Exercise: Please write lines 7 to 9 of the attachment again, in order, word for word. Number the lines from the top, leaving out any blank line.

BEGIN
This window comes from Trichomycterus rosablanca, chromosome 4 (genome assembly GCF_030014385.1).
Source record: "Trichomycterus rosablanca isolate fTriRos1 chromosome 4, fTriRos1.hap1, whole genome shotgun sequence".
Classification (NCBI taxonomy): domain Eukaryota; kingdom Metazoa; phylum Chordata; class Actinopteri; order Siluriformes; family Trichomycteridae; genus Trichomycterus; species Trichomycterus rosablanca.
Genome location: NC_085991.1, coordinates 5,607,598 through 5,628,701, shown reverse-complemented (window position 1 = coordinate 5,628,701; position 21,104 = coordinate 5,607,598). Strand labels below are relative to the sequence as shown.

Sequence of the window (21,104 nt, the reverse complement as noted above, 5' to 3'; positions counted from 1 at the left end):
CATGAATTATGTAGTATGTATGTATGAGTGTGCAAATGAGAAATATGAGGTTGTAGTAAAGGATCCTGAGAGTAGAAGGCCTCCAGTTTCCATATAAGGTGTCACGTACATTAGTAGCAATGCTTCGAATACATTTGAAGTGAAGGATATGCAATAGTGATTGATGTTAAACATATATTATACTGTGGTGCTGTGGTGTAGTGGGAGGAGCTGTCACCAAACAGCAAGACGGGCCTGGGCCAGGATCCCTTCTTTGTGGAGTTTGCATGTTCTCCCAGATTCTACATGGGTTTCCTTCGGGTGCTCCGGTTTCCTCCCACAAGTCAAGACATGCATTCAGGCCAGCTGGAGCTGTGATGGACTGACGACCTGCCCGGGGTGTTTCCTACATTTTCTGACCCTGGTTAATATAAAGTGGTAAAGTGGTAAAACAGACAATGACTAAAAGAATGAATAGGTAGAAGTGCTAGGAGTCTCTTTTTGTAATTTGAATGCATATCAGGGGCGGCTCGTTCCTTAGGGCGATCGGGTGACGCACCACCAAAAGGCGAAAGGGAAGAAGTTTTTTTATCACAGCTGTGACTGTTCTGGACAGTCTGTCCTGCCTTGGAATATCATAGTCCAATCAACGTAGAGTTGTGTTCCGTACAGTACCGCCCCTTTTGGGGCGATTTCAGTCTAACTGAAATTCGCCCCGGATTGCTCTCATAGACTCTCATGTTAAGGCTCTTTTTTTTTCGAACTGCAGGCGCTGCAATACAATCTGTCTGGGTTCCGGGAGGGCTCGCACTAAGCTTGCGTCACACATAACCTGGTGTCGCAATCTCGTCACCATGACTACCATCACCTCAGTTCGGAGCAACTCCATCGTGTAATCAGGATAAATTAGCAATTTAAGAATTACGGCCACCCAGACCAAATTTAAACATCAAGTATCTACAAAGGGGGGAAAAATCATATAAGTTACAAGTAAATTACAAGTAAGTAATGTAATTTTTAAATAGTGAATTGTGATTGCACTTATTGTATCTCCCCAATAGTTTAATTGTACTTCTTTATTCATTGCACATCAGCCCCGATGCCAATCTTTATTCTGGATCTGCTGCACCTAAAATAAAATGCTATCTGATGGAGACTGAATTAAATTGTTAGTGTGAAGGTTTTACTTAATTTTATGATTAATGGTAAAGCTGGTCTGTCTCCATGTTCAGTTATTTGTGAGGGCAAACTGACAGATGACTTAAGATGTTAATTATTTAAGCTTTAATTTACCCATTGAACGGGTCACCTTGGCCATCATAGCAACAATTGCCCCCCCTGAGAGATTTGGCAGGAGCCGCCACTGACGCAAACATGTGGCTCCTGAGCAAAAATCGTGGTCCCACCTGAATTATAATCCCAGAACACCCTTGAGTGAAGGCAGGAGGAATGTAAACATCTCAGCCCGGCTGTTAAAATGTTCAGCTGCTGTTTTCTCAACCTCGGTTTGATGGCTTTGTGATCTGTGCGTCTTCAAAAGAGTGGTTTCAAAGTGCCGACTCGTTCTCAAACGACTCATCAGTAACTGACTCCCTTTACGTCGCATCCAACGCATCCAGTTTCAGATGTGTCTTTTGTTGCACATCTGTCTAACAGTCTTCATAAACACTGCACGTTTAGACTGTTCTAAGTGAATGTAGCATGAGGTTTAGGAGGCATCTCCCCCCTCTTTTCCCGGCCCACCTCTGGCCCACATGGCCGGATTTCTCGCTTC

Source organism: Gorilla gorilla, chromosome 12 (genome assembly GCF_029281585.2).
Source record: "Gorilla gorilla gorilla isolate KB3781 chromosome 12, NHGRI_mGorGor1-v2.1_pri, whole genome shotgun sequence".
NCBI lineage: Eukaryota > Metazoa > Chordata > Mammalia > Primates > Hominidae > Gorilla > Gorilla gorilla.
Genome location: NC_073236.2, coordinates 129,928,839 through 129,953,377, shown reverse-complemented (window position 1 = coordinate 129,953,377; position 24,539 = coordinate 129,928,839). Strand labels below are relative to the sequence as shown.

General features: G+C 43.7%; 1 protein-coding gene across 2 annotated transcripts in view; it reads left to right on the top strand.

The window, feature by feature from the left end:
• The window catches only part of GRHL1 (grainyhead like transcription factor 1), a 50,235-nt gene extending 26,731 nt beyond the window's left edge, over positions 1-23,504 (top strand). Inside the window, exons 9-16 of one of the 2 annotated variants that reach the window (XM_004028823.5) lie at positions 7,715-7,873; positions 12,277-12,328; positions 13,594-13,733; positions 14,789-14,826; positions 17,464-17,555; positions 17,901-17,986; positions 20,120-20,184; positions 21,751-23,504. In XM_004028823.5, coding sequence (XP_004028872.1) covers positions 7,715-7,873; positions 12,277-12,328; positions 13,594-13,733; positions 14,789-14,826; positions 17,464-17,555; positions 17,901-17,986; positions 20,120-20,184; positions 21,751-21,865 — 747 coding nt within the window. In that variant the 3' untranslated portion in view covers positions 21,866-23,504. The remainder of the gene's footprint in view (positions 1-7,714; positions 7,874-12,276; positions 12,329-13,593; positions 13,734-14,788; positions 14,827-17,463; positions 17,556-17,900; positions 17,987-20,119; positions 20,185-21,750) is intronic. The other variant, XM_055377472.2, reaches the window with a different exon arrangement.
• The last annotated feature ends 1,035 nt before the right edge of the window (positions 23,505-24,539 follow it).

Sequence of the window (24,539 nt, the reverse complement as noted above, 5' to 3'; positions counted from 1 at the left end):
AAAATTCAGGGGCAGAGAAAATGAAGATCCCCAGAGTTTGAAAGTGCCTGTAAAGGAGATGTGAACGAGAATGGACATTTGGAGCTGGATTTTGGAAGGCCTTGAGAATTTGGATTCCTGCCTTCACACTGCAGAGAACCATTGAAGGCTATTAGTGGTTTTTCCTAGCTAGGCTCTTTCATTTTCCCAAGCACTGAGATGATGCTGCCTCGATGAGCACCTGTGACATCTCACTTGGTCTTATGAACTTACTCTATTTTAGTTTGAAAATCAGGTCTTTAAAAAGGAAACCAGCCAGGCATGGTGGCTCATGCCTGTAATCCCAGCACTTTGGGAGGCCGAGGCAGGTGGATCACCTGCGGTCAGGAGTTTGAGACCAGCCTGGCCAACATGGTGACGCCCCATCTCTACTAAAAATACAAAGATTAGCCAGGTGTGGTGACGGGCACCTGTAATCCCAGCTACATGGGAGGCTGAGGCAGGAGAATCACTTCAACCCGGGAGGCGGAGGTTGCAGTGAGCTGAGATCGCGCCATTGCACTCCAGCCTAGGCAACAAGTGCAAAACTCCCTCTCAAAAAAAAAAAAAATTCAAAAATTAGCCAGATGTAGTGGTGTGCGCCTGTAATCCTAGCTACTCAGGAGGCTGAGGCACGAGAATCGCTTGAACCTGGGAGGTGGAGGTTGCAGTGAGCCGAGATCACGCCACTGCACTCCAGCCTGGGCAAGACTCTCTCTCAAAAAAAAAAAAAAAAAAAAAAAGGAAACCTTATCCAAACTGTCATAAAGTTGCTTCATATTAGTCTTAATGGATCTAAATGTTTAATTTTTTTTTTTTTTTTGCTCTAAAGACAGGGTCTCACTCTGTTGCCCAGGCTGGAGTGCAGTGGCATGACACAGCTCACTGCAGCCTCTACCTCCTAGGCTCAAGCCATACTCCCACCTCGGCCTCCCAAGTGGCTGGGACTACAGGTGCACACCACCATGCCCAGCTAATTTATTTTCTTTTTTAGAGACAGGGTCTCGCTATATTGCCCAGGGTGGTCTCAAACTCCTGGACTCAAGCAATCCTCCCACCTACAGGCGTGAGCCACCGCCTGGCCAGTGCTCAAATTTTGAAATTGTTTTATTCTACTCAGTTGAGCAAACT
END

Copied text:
Source organism: Gorilla gorilla, chromosome 12 (genome assembly GCF_029281585.2).
Source record: "Gorilla gorilla gorilla isolate KB3781 chromosome 12, NHGRI_mGorGor1-v2.1_pri, whole genome shotgun sequence".
NCBI lineage: Eukaryota > Metazoa > Chordata > Mammalia > Primates > Hominidae > Gorilla > Gorilla gorilla.